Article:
Entrepreneurs have been looking for solutions for the B side of the business: reverse logistics. To share the responsibility —provided by law since 2010— for forwarding waste after consumption, small and medium-sized companies invent partnerships for a new business ecosystem, which seeks to close the ends of the cycle between disposal and production.
When the Amist Café delivery man arrives at the Cabelaria salon, in the west side of São Paulo, to provide customers with the beans that become the complimentary coffee, he takes the opportunity to collect the dregs from the stale coffees.
Amiste stores the residue in buckets and, when it receives the food basket ordered from Balaio Orgânico, takes the opportunity to deliver the coffee grounds, which become fertilizer for the vegetable gardens. The partnership has been in operation for a year and has already diverted 500 kg of coffee grounds from the landfill route.
But the search began four years ago, when Amist hired a consultancy to assess its environmental impact. “I was very uncomfortable with the plastic cups that customers used, but the result [da avaliação] was that 80% of our residue was precisely the coffee grounds”, says Eduardo Vicente, 39, managing partner of Amiste, which, in addition to São Paulo, has franchises in 12 cities.
Cabelaria, on the other hand, discovered a year ago, through a consultancy, that hair strands are a problematic residue. One of the villains of clogging sewage networks (along with plastics and oil), they can take up to 40 years to decompose.
However, hair is an input of interest to the wall covering industry, replacing polypropylene fibers, a type of plastic that gives resistance to the plates.
“Another alternative that is being studied is the manufacture of blankets to contain oil leakage, made from hair”, says the visagist and administrator of Cabelaria, Kelen Munhoz, 41.
She had been researching alternatives for the salon’s waste since 2016. Two months ago, she joined the Beleza Verde program, run by the reverse engineering company Dinâmica Ambiental, in Diadema, Greater São Paulo.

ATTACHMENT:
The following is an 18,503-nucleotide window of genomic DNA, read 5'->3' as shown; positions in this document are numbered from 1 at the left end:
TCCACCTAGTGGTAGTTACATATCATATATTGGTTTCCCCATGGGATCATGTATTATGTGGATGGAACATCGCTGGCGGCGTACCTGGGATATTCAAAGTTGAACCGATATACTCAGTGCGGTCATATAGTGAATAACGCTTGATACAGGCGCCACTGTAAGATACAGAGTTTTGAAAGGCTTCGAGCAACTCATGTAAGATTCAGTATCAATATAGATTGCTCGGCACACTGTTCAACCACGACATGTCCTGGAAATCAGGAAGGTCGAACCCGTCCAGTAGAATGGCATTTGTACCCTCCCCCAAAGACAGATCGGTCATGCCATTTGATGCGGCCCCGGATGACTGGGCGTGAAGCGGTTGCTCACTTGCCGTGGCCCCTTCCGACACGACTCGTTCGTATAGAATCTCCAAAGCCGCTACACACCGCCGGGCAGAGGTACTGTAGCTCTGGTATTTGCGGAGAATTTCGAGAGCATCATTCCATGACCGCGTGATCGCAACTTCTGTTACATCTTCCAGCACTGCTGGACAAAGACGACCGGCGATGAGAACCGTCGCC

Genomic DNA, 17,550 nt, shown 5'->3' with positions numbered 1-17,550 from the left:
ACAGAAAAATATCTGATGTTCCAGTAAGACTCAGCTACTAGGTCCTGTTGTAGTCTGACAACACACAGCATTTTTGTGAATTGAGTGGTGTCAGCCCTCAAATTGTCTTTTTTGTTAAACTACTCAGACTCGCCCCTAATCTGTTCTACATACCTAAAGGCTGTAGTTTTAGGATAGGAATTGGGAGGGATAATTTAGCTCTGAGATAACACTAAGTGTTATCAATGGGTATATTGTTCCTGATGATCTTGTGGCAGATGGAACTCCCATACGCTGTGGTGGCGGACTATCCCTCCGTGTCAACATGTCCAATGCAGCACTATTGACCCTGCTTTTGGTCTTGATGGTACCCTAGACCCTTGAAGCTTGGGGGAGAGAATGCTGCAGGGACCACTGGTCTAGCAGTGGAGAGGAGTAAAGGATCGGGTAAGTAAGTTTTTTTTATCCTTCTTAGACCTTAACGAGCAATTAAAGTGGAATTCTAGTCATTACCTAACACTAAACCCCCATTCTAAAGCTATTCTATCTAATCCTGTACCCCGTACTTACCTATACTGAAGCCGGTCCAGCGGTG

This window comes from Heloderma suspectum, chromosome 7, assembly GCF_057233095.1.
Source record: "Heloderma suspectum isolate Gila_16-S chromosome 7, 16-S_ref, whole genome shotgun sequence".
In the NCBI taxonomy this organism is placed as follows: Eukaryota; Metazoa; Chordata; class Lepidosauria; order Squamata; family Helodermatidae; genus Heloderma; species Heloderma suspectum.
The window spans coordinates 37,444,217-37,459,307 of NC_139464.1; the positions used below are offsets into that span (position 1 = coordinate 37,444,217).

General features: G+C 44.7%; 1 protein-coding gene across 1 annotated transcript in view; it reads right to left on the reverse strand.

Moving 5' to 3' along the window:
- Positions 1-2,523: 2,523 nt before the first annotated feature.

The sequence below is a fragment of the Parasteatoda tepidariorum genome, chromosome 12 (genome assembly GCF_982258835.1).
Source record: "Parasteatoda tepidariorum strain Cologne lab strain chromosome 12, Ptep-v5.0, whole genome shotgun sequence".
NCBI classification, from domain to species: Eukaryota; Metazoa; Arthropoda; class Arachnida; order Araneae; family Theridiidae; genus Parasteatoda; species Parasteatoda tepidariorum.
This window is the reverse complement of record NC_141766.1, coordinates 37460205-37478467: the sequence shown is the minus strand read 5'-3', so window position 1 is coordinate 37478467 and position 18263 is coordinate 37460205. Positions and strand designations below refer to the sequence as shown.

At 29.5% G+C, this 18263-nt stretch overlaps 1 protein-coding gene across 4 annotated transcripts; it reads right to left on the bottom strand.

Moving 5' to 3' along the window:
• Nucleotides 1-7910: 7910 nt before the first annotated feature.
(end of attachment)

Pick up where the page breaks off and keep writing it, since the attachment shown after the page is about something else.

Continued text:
“They manage to remove all the residue that remains on the wick paper, recovering the aluminum foil completely. Do you know the rest of the shampoo that stays on the plastic walls? They make a mixture that becomes fuel for the industry”, he says.
“We joined and decided to absorb the cost, of R$ 650 reais per month”, she says. The monthly fee is proportional to the amount of waste generated by each establishment. The company collects and seeks destination for each type of material.
Over the past five years, the emergence of companies specialized in reverse logistics in each sector has helped to make the entrepreneur’s commitment to the destination of post-consumer products viable.
The National Solid Waste Policy, approved in 2010, provides for shared responsibility among waste generators for its proper disposal.
Since then, the federal government has signed sectoral agreements that establish recycling targets with six types of industry: lubricating oil packaging, light bulbs, packaging in general, steel packaging, batteries and electronics.
To make the commitment of the sectorial agreement feasible, Abinee (Brazilian Association of the Electric and Electronic Industry) created a non-profit management company, Green Eletron. With it, instead of each company seeking on its own the return of waste generated after consumption, an environmental compensation mechanism is created.
Each company pays a monthly fee proportional to the amount of materials discarded, and Green Eletron, through voluntary delivery points, gathers and sends for recycling an equivalent amount of waste generated by its associates.
“It costs dearly. But we recycle everything we collect”, says Ademir Brescansin, executive manager of Green Eletron.
In ten states, federal law regulations seek forms of inspection, such as the requirement to prove the amount of waste generated, through the backing of invoices. But there is still no implementation of inspection processes capable of moving business adherence to reverse logistics.
In the evaluation of entrepreneurs and waste managers, the engine for this adjustment comes from the market and from consumer demand.
“Good that you guys are organic; Too bad the packaging is plastic.” The complaint was made by customers of Fazenda da Toca, an egg producer in Itirapina (SP). The company then exchanged the material in its boxes for paper and cardboard.
Ensuring that they would be recycled, however, still felt like an impossible task. The solution was the compensation offered by Eureciclo, which charges a monthly fee proportional to the amount of packaging brought to the market and undertakes to recycle an equivalent amount of the same type of material.
The certifier tracks with blockchain technology what is collected and reinserted in the production process, issuing certificates that charge the companies that generate the waste and remunerate the collection cooperatives – which makes packaging of lesser value for recycling, such as glass, to become become viable for collectors.
“The cost only adds a few cents per package. The unfeasible would be to reverse engineer the same package [sem a compensação]”, says the executive director of Fazenda da Toca, Fernando Bicaletto, 51.
“Small and medium-sized companies usually don’t have a sustainability board, like a big one. They need an economically viable solution to stay within what their consumer wants,” says Marcos Matos, sales director at Eureciclo.